On Monday, Xi Jinping and Trump spoke for the second time by phone on North Korea since the Chinese president’s visit to Mar-a-Lago earlier this month.
Instead of stressing peaceful resolution of the issue alone, Xi said all parties must
“shoulder their due responsibilities and meet each other halfway.”
Yet he called for “restraint,” avoiding “provocative actions,” and strictly observing Security Council resolutions to resolve things.
Both leaders want the Korean peninsula denuclearized, Beijing justifiably concerned if conflict erupts, its national security will be threatened.
Preventing it by pressuring Pyongyang to halt further nuclear and ICBM tests appears to be China’s red line. It’s the only country able to get concessions from the DPRK – whether on its nuclear and missile programs remains a test for its leadership.
Separately, China’s Foreign Minister Wang Yi said his country will not be swayed by the various statements (made by parties involved), and will not renounce its due responsibility.
“China will continue maintaining dialogue and consultation with all sides and continue playing a constructive role in solving the nuclear issue on the Korean peninsula.”
Last week, Beijing endorsed a US-proposed Security Council statement, condemning Pyongyang’s failed April 16 ballistic missile test.
It demanded halting all activities in violation of SC resolutions. The DPRK responded by threatening “catastrophic consequence” if Beijing sides with Washington on these issues.
Last Friday, the Beijing-linked Global Times (GT) called for a “realistic solution (to) the NK nuke issue” – expecting another nuclear and ICBM test, warning of an “emergency situation” if they’re conducted.
China’s situation is delicate. So far, it’s unsuccessfully tried getting Pyongyang to halt its tests in return for Washington and South Korea calling off or suspending their joint large-scale military exercises – ones the DPRK believes is preparation for war.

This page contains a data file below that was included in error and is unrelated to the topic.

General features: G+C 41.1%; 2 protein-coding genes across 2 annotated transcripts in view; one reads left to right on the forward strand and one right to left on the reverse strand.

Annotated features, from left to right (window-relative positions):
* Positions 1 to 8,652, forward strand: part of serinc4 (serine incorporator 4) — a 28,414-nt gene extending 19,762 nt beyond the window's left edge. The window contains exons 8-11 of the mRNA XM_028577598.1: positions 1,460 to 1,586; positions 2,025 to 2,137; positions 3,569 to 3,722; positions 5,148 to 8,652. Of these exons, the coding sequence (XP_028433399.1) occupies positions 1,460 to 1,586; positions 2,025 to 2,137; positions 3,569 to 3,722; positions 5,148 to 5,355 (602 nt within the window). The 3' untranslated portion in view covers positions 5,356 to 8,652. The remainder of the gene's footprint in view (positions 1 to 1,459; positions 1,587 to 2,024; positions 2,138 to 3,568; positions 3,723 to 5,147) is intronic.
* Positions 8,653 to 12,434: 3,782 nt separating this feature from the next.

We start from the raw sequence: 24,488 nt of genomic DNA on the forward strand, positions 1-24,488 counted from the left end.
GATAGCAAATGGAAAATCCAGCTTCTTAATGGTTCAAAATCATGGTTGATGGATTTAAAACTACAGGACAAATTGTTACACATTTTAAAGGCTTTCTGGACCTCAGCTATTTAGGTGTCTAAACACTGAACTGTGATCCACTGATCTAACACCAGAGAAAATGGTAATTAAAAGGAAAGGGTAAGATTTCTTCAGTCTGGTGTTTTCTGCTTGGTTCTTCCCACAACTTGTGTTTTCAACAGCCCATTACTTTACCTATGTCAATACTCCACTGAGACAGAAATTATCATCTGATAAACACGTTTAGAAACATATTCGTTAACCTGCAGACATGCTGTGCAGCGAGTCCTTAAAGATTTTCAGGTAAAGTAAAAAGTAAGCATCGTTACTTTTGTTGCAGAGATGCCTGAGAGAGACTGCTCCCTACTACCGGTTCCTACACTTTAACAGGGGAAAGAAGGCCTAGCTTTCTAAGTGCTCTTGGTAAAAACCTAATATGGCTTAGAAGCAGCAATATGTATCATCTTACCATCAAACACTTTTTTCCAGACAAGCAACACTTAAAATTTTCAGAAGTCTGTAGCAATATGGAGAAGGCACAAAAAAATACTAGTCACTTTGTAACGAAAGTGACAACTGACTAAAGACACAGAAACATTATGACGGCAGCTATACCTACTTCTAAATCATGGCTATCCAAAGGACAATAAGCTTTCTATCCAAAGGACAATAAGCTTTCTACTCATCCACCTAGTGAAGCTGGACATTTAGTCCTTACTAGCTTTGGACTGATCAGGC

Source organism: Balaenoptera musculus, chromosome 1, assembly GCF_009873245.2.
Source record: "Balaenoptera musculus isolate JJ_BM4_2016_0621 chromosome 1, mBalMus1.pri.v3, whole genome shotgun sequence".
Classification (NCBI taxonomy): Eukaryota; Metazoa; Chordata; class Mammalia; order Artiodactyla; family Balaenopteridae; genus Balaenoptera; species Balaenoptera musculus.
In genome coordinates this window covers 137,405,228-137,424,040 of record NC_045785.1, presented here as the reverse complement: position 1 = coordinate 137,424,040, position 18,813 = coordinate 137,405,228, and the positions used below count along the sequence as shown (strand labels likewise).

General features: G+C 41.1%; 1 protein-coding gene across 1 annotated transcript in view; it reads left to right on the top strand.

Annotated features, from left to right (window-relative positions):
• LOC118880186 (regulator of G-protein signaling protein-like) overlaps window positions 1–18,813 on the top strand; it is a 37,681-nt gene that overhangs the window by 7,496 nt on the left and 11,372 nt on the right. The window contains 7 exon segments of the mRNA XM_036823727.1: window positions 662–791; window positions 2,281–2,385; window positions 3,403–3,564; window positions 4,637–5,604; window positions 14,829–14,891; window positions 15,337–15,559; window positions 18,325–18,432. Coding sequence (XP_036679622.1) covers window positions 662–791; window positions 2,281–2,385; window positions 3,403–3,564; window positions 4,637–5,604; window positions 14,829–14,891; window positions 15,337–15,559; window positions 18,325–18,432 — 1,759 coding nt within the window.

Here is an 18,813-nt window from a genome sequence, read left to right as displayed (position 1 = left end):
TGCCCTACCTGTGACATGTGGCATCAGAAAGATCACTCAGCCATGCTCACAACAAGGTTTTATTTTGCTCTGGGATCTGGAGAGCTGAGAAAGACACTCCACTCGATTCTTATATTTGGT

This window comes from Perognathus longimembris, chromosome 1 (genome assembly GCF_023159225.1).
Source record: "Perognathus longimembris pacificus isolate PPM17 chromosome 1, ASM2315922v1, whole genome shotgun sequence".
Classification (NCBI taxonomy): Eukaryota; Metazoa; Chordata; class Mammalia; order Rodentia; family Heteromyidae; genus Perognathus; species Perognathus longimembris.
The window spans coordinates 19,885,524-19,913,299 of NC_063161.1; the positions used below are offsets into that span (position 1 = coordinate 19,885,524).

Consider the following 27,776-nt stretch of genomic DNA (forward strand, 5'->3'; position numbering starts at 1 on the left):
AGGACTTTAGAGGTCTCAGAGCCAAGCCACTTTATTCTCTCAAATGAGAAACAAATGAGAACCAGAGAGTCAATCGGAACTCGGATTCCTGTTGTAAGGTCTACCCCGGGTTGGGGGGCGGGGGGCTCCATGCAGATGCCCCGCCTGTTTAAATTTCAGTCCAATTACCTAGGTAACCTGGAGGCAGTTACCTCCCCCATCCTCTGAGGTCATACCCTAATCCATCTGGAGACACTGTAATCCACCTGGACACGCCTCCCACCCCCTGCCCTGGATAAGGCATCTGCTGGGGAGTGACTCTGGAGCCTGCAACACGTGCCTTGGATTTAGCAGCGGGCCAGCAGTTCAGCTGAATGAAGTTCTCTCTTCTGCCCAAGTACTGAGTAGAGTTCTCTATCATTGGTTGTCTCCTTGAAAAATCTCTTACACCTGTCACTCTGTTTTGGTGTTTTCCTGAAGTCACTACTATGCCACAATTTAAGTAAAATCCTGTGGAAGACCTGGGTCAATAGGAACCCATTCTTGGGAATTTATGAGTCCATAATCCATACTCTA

According to GT,
“the only remaining option for Beijing is to take only one step first, and then look around before taking another. Beijing will do what it should do, instead of doing something it does not want to do, or is unable to do.”
Above all, China wants war prevented, potentially catastrophic if erupts, especially pitting two nuclear powers against each other on Beijing’s border.
China opposes Pyongyang’s nuclear and ICBM programs – short of resolving the situation militarily.
On Tuesday, GT asked if Pyongyang will wisely step back from the brink. If not, a “point of no return may be crossed,” it said, risking another Korean peninsula war, the North suffering most of all.
A best case scenario under dire conditions is stiffer sanctions, including by China, short of crippling ones. If Washington launches attacks, Pyongyang “will be forced to make a life-or-death decision,” said GT.
Failure to retaliate will let America take whatever steps it wishes, knowing the DPRK alone will pay the price. If it launches its own attacks, possible nuclear war could follow.
The stakes are huge. Once the dice is cast, there may be no turning back, the entire region paying a price.
Washington wants Beijing to constrain Pyongyang. China can do only so much. It can’t satisfy everyone. It’s going all-out to avoid potentially catastrophic war.
North Korea has every right to protect its national security short of conflict risking the lives of millions of its people.
Diplomatic solutions to tough issues aren’t easy, the payoff huge if accomplished.
Are Pyongyang and Washington wise enough to see war isn’t the answer?
Things could come to a head quickly in the coming days. Will madness of war no one can win get both sides to step back from the brink?
Stephen Lendman lives in Chicago. He can be reached at firstname.lastname@example.org.
His new book as editor and contributor is titled “Flashpoint in Ukraine: How the US Drive for Hegemony Risks WW III.”
Visit his blog site at sjlendman.blogspot.com.